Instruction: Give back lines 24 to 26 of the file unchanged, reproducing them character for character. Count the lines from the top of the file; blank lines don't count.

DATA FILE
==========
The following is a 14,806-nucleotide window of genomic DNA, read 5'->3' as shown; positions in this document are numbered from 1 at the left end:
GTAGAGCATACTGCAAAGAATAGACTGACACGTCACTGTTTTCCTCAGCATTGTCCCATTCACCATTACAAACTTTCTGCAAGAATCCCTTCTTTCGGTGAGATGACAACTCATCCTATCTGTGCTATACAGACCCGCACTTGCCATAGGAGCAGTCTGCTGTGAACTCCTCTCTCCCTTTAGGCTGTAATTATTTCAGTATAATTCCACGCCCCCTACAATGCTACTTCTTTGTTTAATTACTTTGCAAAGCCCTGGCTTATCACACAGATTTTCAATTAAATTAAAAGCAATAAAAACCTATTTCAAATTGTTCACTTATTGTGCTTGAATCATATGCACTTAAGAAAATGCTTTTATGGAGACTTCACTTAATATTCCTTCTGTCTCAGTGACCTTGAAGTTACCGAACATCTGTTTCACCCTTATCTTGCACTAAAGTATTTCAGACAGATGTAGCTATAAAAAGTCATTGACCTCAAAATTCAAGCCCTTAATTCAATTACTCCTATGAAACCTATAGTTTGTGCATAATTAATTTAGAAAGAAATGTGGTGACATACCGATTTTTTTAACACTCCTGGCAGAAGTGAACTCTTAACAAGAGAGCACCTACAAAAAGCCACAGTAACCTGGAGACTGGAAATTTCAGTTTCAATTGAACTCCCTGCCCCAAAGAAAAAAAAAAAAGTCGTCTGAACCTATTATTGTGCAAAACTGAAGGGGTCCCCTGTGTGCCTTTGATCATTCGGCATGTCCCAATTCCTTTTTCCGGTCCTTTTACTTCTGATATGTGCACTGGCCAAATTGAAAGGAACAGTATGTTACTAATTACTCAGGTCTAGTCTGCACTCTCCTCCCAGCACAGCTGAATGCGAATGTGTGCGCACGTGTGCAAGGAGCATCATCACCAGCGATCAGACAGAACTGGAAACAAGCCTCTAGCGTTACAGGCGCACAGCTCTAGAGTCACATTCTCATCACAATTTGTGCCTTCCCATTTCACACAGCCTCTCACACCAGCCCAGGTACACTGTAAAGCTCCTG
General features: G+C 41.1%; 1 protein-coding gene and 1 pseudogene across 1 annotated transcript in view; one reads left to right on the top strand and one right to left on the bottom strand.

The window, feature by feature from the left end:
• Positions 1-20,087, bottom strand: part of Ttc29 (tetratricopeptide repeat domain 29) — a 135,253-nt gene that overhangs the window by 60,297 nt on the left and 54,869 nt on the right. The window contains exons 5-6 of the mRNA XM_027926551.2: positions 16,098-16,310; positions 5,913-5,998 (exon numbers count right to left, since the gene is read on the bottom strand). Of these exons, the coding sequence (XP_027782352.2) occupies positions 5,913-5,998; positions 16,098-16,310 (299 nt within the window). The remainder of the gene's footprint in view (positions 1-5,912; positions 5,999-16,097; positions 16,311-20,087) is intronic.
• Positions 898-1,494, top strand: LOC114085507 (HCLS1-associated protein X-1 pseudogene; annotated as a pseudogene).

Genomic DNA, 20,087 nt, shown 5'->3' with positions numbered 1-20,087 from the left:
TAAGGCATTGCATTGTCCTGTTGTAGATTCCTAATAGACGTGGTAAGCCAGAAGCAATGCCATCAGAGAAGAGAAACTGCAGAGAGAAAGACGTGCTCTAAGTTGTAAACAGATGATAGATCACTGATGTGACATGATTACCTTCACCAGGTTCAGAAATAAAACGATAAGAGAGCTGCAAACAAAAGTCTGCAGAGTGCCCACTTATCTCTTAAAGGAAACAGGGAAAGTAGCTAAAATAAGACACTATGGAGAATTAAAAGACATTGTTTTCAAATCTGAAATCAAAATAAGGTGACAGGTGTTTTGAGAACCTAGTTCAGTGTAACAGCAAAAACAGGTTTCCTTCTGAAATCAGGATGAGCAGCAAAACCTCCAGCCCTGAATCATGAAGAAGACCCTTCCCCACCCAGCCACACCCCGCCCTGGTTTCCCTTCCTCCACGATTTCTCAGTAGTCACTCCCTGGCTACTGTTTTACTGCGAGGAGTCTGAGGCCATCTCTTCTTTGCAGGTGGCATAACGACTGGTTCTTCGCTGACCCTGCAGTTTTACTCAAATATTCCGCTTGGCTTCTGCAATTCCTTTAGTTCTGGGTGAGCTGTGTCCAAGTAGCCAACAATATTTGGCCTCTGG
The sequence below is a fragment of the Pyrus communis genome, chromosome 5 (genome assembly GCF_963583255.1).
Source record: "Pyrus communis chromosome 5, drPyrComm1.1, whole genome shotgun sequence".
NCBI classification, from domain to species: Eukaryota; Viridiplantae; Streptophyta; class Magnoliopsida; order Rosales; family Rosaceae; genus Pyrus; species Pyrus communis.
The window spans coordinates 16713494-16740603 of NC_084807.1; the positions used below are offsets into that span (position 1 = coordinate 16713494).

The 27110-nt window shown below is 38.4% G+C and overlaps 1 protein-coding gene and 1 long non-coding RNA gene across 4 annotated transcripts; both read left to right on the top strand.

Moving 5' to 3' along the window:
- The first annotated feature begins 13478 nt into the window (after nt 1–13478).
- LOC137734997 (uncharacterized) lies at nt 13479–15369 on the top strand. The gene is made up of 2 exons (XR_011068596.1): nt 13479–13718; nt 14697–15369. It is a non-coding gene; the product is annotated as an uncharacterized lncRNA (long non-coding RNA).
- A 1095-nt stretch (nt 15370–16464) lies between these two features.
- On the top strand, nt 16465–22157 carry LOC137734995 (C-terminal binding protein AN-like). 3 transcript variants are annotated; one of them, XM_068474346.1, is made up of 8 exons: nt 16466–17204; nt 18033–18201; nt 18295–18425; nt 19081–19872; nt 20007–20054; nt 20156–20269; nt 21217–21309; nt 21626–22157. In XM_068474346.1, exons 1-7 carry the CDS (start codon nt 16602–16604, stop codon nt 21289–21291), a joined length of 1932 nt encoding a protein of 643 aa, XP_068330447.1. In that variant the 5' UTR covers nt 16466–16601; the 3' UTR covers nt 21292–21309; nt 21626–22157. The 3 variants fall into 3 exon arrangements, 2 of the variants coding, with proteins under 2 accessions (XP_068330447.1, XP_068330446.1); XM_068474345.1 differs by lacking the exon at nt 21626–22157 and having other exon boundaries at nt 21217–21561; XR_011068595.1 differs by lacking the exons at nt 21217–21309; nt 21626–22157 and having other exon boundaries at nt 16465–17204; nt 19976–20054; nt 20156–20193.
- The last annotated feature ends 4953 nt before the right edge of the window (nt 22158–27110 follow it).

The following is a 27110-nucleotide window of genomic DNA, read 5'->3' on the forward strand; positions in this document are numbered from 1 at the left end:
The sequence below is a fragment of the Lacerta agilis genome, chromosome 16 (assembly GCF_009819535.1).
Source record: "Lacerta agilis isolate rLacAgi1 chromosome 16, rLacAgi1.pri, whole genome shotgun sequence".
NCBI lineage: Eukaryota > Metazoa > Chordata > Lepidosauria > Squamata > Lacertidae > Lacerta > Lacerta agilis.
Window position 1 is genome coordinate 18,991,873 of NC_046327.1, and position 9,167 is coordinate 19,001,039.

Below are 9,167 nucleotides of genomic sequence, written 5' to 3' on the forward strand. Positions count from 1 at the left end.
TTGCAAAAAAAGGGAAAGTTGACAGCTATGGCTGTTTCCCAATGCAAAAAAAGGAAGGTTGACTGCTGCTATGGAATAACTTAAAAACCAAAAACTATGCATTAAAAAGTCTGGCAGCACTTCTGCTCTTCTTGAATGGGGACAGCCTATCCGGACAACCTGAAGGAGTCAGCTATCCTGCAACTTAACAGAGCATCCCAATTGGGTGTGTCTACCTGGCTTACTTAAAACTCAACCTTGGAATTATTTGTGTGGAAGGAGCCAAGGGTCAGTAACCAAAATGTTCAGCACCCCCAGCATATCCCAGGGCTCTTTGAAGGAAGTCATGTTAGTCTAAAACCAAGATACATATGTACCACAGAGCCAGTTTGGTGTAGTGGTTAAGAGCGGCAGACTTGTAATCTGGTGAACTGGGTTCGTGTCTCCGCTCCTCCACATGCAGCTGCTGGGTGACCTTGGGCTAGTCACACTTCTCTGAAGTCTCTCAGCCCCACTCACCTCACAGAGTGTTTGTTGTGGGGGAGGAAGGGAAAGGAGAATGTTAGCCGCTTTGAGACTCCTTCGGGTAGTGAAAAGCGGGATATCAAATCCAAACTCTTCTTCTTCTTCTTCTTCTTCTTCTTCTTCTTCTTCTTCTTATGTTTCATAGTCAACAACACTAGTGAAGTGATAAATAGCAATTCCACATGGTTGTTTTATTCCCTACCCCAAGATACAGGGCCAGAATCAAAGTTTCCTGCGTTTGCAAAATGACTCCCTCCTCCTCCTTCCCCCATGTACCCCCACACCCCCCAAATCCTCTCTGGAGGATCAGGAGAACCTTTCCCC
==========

Window position 1 is genome coordinate 18,991,873 of NC_046327.1, and position 9,167 is coordinate 19,001,039.

Below are 9,167 nucleotides of genomic sequence, written 5' to 3' on the forward strand. Positions count from 1 at the left end.
TTGCAAAAAAAGGGAAAGTTGACAGCTATGGCTGTTTCCCAATGCAAAAAAAGGAAGGTTGACTGCTGCTATGGAATAACTTAAAAACCAAAAACTATGCATTAAAAAGTCTGGCAGCACTTCTGCTCTTCTTGAATGGGGACAGCCTATCCGGACAACCTGAAGGAGTCAGCTATCCTGCAACTTAACAGAGCATCCCAATTGGGTGTGTCTACCTGGCTTACTTAAAACTCAACCTTGGAATTATTTGTGTGGAAGGAGCCAAGGGTCAGTAACCAAAATGTTCAGCACCCCCAGCATATCCCAGGGCTCTTTGAAGGAAGTCATGTTAGTCTAAAACCAAGATACATATGTACCACAGAGCCAGTTTGGTGTAGTGGTTAAGAGCGGCAGACTTGTAATCTGGTGAACTGGGTTCGTGTCTCCGCTCCTCCACATGCAGCTGCTGGGTGACCTTGGGCTAGTCACACTTCTCTGAAGTCTCTCAGCCCCACTCACCTCACAGAGTGTTTGTTGTGGGGGAGGAAGGGAAAGGAGAATGTTAGCCGCTTTGAGACTCCTTCGGGTAGTGAAAAGCGGGATATCAAATCCAAACTCTTCTTCTTCTTCTTCTTCTTCTTCTTCTTCTTCTTCTTCTTATGTTTCATAGTCAACAACACTAGTGAAGTGATAAATAGCAATTCCACATGGTTGTTTTATTCCCTACCCCAAGATACAGGGCCAGAATCAAAGTTTCCTGCGTTTGCAAAATGACTCCCTCCTCCTCCTTCCCCCATGTACCCCCACACCCCCCAAATCCTCTCTGGAGGATCAGGAGAACCTTTCCCC